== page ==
Optimising training adaptations by manipulating glycogen

Andrew Philp, Keith Baar

Research output: Contribution to journalArticlepeer-review


Glycogen was first identified in muscle almost 150 years ago. Even with this long history, the ability of glycogen to modulate metabolic signalling within muscle was not postulated until the discovery of glycogen binding domains suggested that glycogen could directly affect metabolic signalling within cells. Acute exercise induces a variety of metabolic signals including the AMP-activated protein kinase (AMPK), p38 MAPK, and protein kinase A (PKA). All of these signalling processes are also affected by glycogen depletion. This review will discuss the effect of exercise and glycogen depletion on these processes and how they potentially could affect the adaptation to exercise.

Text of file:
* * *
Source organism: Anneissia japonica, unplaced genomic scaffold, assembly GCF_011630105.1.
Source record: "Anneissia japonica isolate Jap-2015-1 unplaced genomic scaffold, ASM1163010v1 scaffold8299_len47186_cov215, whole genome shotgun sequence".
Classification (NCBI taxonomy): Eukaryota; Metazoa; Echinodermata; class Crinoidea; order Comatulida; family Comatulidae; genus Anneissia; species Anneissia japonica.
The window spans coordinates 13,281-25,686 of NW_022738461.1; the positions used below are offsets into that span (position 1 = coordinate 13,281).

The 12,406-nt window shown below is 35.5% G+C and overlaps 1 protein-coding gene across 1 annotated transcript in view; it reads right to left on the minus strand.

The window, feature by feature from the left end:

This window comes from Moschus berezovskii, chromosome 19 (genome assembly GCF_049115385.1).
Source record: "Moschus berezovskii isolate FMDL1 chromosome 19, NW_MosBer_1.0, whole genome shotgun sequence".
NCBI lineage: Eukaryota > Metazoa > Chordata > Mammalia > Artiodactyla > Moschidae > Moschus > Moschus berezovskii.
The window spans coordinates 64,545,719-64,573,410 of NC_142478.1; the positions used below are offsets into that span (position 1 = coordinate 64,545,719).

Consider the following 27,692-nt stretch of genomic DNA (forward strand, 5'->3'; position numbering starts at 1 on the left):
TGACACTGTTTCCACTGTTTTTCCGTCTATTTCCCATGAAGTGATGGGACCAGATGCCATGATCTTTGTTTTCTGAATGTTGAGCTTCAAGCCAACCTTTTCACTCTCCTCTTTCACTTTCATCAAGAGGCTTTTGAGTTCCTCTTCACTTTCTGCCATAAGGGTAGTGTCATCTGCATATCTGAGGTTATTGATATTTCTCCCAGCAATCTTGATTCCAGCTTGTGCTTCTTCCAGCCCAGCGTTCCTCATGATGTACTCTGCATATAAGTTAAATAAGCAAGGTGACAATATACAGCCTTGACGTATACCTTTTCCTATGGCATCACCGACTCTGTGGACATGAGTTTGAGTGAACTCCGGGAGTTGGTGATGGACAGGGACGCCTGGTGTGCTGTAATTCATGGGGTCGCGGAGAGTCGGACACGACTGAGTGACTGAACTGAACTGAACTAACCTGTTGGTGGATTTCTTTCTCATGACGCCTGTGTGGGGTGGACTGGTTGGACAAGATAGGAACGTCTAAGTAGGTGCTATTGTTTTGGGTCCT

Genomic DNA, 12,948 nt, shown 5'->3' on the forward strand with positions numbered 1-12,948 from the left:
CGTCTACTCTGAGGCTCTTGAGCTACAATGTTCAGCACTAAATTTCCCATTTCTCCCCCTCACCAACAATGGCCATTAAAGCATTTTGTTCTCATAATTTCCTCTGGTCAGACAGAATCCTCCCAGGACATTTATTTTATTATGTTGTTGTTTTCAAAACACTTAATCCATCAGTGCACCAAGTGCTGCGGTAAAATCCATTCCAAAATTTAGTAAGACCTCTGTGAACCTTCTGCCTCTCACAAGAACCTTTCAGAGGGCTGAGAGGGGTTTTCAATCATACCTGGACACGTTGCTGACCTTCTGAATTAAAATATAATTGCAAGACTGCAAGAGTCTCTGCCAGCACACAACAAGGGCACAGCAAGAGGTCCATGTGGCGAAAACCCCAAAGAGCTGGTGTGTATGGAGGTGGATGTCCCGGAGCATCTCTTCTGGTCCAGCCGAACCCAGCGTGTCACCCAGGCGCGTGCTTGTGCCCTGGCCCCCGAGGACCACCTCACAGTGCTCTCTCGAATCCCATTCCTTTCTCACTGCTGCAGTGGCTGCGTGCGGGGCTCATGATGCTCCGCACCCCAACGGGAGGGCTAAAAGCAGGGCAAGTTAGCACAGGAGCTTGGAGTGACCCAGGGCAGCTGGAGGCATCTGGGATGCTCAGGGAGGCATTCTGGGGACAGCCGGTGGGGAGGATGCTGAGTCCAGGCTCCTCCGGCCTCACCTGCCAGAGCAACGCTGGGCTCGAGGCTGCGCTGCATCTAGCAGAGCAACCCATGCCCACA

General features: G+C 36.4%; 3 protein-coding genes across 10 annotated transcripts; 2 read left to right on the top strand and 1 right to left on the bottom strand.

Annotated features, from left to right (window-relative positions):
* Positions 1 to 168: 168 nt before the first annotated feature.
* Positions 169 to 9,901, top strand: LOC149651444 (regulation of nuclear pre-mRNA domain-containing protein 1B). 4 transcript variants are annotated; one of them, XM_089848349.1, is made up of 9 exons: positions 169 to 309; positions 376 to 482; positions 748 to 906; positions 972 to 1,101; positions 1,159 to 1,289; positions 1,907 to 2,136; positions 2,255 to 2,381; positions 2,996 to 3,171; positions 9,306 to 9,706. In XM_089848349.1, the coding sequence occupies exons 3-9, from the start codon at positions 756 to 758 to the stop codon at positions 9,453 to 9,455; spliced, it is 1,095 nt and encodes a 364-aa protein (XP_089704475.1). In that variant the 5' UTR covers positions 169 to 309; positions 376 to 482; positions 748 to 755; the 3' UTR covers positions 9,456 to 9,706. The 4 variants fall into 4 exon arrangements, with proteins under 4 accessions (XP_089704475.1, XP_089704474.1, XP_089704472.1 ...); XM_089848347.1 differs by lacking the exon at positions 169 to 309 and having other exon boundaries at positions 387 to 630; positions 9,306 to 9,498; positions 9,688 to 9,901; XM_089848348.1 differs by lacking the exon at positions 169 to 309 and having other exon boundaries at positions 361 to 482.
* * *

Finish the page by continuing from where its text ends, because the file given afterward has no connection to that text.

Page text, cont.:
Original languageEnglish (US)
Pages (from-to)14-18
Number of pages5
JournalAgro Food Industry Hi-Tech
Issue number2
StatePublished - Mar 2008
Externally publishedYes

ASJC Scopus subject areas

  • Food Science


Dive into the research topics of 'Optimising training adaptations by manipulating glycogen'. Together they form a unique fingerprint.

Cite this